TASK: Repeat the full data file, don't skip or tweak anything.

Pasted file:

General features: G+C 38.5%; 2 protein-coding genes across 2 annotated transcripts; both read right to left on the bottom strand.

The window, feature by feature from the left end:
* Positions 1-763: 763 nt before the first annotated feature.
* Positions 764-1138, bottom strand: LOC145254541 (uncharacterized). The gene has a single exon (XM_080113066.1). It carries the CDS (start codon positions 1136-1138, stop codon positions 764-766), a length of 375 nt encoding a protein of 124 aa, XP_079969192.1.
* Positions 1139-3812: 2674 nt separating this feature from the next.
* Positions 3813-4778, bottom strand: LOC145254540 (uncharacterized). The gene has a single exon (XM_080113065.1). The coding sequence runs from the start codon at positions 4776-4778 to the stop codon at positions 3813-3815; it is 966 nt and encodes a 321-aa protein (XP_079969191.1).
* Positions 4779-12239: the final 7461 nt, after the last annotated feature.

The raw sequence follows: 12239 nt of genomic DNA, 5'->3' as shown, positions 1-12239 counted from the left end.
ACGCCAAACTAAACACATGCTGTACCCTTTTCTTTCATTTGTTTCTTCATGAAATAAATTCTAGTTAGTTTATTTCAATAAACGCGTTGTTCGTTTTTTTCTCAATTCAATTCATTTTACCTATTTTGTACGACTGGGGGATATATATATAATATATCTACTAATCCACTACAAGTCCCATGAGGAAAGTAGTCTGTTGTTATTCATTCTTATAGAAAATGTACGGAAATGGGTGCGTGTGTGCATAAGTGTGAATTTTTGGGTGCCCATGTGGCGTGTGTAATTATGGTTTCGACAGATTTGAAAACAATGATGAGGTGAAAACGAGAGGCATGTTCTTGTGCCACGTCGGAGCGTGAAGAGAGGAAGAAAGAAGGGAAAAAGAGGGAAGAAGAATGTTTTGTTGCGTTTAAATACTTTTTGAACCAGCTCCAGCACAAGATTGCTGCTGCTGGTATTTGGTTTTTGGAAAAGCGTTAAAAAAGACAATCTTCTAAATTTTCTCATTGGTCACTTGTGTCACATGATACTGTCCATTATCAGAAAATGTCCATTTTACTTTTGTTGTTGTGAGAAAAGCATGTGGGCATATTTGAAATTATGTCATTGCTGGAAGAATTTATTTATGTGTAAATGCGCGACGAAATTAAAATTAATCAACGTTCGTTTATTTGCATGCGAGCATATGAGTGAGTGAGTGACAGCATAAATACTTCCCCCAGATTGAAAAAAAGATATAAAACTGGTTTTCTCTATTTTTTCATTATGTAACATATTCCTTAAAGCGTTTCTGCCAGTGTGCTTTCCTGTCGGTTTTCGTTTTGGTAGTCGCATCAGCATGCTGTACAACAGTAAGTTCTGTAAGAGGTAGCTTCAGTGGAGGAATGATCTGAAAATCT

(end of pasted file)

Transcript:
General features: G+C 38.5%; 2 protein-coding genes across 2 annotated transcripts; both read right to left on the bottom strand.

The window, feature by feature from the left end:
* Positions 1-763: 763 nt before the first annotated feature.
* Positions 764-1138, bottom strand: LOC145254541 (uncharacterized). The gene has a single exon (XM_080113066.1). It carries the CDS (start codon positions 1136-1138, stop codon positions 764-766), a length of 375 nt encoding a protein of 124 aa, XP_079969192.1.
* Positions 1139-3812: 2674 nt separating this feature from the next.
* Positions 3813-4778, bottom strand: LOC145254540 (uncharacterized). The gene has a single exon (XM_080113065.1). The coding sequence runs from the start codon at positions 4776-4778 to the stop codon at positions 3813-3815; it is 966 nt and encodes a 321-aa protein (XP_079969191.1).
* Positions 4779-12239: the final 7461 nt, after the last annotated feature.

The raw sequence follows: 12239 nt of genomic DNA, 5'->3' as shown, positions 1-12239 counted from the left end.
ACGCCAAACTAAACACATGCTGTACCCTTTTCTTTCATTTGTTTCTTCATGAAATAAATTCTAGTTAGTTTATTTCAATAAACGCGTTGTTCGTTTTTTTCTCAATTCAATTCATTTTACCTATTTTGTACGACTGGGGGATATATATATAATATATCTACTAATCCACTACAAGTCCCATGAGGAAAGTAGTCTGTTGTTATTCATTCTTATAGAAAATGTACGGAAATGGGTGCGTGTGTGCATAAGTGTGAATTTTTGGGTGCCCATGTGGCGTGTGTAATTATGGTTTCGACAGATTTGAAAACAATGATGAGGTGAAAACGAGAGGCATGTTCTTGTGCCACGTCGGAGCGTGAAGAGAGGAAGAAAGAAGGGAAAAAGAGGGAAGAAGAATGTTTTGTTGCGTTTAAATACTTTTTGAACCAGCTCCAGCACAAGATTGCTGCTGCTGGTATTTGGTTTTTGGAAAAGCGTTAAAAAAGACAATCTTCTAAATTTTCTCATTGGTCACTTGTGTCACATGATACTGTCCATTATCAGAAAATGTCCATTTTACTTTTGTTGTTGTGAGAAAAGCATGTGGGCATATTTGAAATTATGTCATTGCTGGAAGAATTTATTTATGTGTAAATGCGCGACGAAATTAAAATTAATCAACGTTCGTTTATTTGCATGCGAGCATATGAGTGAGTGAGTGACAGCATAAATACTTCCCCCAGATTGAAAAAAAGATATAAAACTGGTTTTCTCTATTTTTTCATTATGTAACATATTCCTTAAAGCGTTTCTGCCAGTGTGCTTTCCTGTCGGTTTTCGTTTTGGTAGTCGCATCAGCATGCTGTACAACAGTAAGTTCTGTAAGAGGTAGCTTCAGTGGAGGAATGATCTGAAAATCT